## Strip charts

One limitation of bar plots is that they obscure the data and make it hard to determine whether the data are normally distributed and make it unclear how many observations are within each bar. An alternative to this is a strip chart where the y-axis values are plotted for each observation in the category. We can make these plots in `ggplot` using `geom_jitter`. Also, notice that we no longer want the data frame with the summary statistics, instead we can use the full `meta_alpha` data frame.

``````ggplot(meta_alpha, aes(x=diagnosis, y=fit_result, color=diagnosis)) +
geom_jitter(shape=19, size=2) +
scale_color_manual(name=NULL,
values=c("black", "blue", "red"),
labs(title="Relationship between FIT result and subject's diagnosis",
x=NULL,
y="FIT Result") +
theme_classic()
``````

Looks better, eh? Perhaps we’d like to alter the jitter along the x-axis, we can set the amount of jitter using the `width` argument

``````ggplot(meta_alpha, aes(x=diagnosis, y=fit_result, color=diagnosis)) +
geom_jitter(shape=19, size=2, width=0.2) +
scale_color_manual(name=NULL,
values=c("black", "blue", "red"),
labs(title="Relationship between FIT result and subject's diagnosis",
x=NULL,
y="FIT Result") +
theme_classic()
``````

### Activity 1

Create a strip chart that shows the Shannon diversity for each diagnosis category. You’ll notice that the y-axis does not seem to extend down to zero. Use the `coord_cartesian` function to include zero.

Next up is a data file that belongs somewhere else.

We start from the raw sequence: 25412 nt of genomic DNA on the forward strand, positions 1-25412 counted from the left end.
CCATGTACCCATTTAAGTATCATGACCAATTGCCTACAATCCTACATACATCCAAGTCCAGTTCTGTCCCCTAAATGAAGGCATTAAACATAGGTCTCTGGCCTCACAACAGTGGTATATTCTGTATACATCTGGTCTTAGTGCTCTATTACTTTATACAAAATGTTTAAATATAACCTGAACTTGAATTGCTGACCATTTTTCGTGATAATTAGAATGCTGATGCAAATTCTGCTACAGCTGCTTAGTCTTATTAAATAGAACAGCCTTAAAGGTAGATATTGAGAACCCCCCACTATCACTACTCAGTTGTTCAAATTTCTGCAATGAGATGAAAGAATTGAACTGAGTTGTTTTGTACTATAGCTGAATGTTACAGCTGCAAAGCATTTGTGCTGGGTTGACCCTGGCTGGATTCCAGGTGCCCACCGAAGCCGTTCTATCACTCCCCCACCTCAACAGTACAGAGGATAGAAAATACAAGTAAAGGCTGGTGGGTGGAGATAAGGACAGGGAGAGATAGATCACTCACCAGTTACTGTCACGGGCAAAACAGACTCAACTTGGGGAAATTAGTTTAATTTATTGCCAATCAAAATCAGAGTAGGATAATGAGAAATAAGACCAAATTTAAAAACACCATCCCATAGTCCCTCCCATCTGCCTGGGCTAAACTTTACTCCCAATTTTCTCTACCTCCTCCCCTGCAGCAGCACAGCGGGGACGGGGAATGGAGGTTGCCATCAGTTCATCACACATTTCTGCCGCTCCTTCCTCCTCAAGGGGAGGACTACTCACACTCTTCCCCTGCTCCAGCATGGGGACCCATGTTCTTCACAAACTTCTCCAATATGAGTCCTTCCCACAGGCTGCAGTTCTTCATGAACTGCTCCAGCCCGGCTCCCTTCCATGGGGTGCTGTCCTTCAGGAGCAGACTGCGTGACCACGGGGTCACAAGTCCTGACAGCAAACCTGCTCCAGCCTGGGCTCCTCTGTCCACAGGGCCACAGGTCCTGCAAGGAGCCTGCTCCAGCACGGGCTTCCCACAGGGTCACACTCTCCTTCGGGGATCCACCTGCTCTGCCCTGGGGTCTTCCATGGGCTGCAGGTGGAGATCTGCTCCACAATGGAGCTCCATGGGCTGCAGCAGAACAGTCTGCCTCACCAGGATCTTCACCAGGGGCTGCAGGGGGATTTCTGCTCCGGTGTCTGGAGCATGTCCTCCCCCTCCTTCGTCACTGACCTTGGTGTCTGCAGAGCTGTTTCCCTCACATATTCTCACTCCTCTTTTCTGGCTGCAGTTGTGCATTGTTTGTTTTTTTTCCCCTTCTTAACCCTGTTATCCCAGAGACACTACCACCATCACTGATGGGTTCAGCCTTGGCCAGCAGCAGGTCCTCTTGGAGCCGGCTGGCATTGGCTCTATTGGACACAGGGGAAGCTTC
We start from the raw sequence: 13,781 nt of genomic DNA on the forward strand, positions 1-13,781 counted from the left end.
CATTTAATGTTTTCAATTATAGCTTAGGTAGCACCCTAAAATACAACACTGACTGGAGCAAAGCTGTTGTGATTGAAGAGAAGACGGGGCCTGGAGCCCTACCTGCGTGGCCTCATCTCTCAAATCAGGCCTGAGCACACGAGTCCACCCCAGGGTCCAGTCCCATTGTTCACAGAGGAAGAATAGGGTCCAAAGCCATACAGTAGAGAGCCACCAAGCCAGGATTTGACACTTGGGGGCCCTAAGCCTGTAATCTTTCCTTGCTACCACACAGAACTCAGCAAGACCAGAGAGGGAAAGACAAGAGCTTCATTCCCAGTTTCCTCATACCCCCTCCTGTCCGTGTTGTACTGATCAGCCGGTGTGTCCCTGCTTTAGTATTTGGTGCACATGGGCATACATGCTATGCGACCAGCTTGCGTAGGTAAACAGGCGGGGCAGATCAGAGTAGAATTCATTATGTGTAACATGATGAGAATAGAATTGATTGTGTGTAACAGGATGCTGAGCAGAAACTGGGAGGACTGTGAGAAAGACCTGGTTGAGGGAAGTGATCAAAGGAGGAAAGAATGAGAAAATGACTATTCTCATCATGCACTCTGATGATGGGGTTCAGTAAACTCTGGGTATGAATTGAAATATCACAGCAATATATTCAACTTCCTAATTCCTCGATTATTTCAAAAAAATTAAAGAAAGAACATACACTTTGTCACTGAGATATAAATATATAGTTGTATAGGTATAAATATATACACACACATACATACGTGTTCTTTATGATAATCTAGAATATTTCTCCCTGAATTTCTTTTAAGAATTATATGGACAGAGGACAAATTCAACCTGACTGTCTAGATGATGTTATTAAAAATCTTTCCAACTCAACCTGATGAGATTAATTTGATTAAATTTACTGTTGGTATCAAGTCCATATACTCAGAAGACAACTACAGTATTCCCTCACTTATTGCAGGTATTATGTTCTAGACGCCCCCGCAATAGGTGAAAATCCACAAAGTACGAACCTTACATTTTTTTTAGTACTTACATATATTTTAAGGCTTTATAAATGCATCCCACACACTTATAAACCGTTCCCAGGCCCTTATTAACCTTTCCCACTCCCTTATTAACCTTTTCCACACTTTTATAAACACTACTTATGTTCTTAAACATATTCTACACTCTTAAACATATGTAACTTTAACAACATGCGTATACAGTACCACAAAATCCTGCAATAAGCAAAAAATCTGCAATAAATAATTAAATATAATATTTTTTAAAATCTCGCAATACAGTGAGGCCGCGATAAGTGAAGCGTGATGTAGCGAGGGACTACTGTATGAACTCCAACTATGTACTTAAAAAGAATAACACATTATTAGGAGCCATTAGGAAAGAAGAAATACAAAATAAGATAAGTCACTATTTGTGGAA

Great. How about comparing FIT results for combinations of sex and diagnosis? One option is to place the points along the x-axis by sex and color by diagnosis.

``````ggplot(meta_alpha, aes(x=sex, y=fit_result, color=diagnosis)) +
geom_jitter(shape=19, size=2, width=0.2) +
scale_color_manual(name=NULL,
values=c("black", "blue", "red"),
scale_x_discrete(limits=c("female", "male"),
labels=c("Female", "Male")) +
labs(title="Relationship between FIT result and subject's diagnosis and sex",
x=NULL,
y="FIT Result") +
theme_classic()
``````

Meh. Another option is to use a the `position_jitterdodge` function with the `position` argument in `geom_jitter`. Recall that “dodge” means move the points so they don’t overlap and “jitter” randomizes the x-position of the points (you can also randomize them on the y-axis, but that seems… strange).

``````ggplot(meta_alpha, aes(x=sex, y=fit_result, color=diagnosis)) +
geom_jitter(shape=19, size=2, position=position_jitterdodge()) +
scale_color_manual(name=NULL,
values=c("black", "blue", "red"),
scale_x_discrete(limits=c("female", "male"),
labels=c("Female", "Male")) +
labs(title="Relationship between FIT result and subject's diagnosis",
x=NULL,
y="FIT Result") +
theme_classic()
``````

It looks like our diagnosis groups are still overlapping a bit. We can give a jitter.width and dodge.width value to `position_jitter_dodge` to eliminate that overlap.